When it comes to managing varroa, he recommended drone brood removal as an effective method of keeping the varroa population down. He has a weekly cycle of adding empty drone combs/foundation and removing sealed drone combs but warned that this must be done on a fastidious timetable before the brood hatches, or else we are just creating ‘varroa incubators’ (this is how he manages honey production hives; drone brood isn’t removed from mating hives obviously).
The last lecture of the day was given by Heather Mattila from Wellesley College. The title was “Hard Working Bees Need Pollen”. Heather’s research has shown how ‘pollen stress’ on larvae affects the performance of adult bees.
When pollen is in short supply, colonies respond by decreasing brood rearing at first, then, as the shortage progresses, by reducing the number of feeding visits that nurse bees make to larvae and by early capping of larvae. When the shortage becomes severe, bees will cannibalise larvae rather than try to feed them.
Bees that have been deprived of pollen as larvae are smaller, lighter and have a shorter life span. Interestingly, they do less foraging and are twice as likely to disappear while foraging. They also have limited hypopharyngeal gland development, and feed larvae less food, less frequently. And their dances are less precise.
A good supply of pollen is vital for the health of our bees, given that it provides almost all of a colony’s nutrients. Pollen that is stored properly in cells in the hive (processed, packed into a cell and sealed with honey) has a relatively stable nutritive value. We should make sure our colonies have plenty of it for overwintering, as pollen substitutes aren’t as good as the real thing.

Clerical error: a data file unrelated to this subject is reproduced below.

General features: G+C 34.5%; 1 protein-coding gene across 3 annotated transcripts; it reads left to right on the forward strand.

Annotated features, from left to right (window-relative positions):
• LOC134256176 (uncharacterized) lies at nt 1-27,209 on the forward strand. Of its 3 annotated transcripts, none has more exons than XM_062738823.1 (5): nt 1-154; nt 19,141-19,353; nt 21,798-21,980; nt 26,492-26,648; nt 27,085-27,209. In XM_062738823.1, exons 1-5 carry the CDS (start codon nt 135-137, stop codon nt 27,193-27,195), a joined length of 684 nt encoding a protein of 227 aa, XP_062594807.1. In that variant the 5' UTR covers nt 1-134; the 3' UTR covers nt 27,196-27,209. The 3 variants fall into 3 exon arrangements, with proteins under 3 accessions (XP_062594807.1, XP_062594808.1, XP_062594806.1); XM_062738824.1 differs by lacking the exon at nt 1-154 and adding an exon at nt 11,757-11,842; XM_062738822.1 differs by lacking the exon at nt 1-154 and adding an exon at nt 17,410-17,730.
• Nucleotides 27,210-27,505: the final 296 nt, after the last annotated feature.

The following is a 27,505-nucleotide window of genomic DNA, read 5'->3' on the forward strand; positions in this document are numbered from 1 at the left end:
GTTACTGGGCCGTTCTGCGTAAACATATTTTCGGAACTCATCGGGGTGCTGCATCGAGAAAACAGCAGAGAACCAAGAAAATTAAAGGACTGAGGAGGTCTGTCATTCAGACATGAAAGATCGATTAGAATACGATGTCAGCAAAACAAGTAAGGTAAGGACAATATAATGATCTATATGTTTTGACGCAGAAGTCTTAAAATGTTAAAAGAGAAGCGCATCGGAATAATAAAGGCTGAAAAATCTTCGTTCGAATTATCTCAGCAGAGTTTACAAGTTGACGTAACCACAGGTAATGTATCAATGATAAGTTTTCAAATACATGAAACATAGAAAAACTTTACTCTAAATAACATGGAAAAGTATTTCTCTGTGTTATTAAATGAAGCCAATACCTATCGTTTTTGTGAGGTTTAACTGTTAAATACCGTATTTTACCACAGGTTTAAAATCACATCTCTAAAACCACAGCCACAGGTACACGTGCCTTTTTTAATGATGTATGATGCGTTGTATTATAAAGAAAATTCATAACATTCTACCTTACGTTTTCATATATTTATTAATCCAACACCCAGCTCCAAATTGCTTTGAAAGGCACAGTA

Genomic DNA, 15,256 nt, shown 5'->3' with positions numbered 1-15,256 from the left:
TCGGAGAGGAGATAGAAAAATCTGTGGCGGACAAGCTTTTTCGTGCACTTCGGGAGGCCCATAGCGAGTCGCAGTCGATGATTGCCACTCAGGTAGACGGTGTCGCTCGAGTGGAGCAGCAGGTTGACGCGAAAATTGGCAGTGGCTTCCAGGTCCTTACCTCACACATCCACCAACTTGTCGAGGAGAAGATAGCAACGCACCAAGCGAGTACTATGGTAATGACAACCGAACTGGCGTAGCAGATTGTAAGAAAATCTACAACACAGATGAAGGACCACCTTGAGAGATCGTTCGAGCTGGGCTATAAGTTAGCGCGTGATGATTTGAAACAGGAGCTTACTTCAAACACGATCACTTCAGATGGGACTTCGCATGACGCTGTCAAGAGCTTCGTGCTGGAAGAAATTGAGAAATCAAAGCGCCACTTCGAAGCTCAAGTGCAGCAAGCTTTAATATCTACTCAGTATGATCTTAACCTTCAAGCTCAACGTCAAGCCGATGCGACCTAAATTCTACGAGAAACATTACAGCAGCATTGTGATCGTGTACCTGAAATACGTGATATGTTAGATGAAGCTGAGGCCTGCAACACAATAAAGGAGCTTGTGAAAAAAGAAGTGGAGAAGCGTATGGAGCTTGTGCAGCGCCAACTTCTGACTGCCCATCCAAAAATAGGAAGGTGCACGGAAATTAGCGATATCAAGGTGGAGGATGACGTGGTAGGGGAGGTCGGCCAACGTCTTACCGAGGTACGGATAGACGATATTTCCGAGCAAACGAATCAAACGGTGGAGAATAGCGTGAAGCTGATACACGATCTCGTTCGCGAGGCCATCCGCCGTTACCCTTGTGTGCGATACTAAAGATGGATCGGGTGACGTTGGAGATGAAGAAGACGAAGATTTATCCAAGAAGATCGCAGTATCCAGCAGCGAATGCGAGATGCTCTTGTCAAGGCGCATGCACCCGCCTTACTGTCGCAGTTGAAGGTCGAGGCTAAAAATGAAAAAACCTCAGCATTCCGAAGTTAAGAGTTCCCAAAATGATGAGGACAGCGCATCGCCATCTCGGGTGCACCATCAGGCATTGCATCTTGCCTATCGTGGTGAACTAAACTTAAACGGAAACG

Each of these speakers is giving further talks at the Honey Show over the next two days, including Tom Seeley, so head on down to Esher for some inspiration.
Is a rainstorm the best time to take a beekeeping test?
I like the wet thump of a juicy raindrop smashing into a pane of glass. Rain is natures percussionist. An afternoon in the living room listening to a performance played on my window is time well spent, add coffee and cake it’s perfect. Rainy days, I love. Unless I’m taking the assessment for the British Beekeepers Association (BBKA) Basic, which I am. Bugger.
Reading University says it’s the third wettest July since 1941. I don’t know that trudging muddy allotment path humming ‘rain rain go away’. An unlucky hive is going to be opened by me. Unlucky for the bees because bees don’t like being wet. Unlucky for me, about to put my hands in a box of 50,000 grumpy wet bees. I’m sure there are other things I could be doing on a Saturday afternoon than beekeeping the rain. I’ve been coaxed into taking the basic by my beekeeping friends. Beekeeper peer pressure is a powerful force, that’s why we lie about regular varroa checks, and it has landed me here.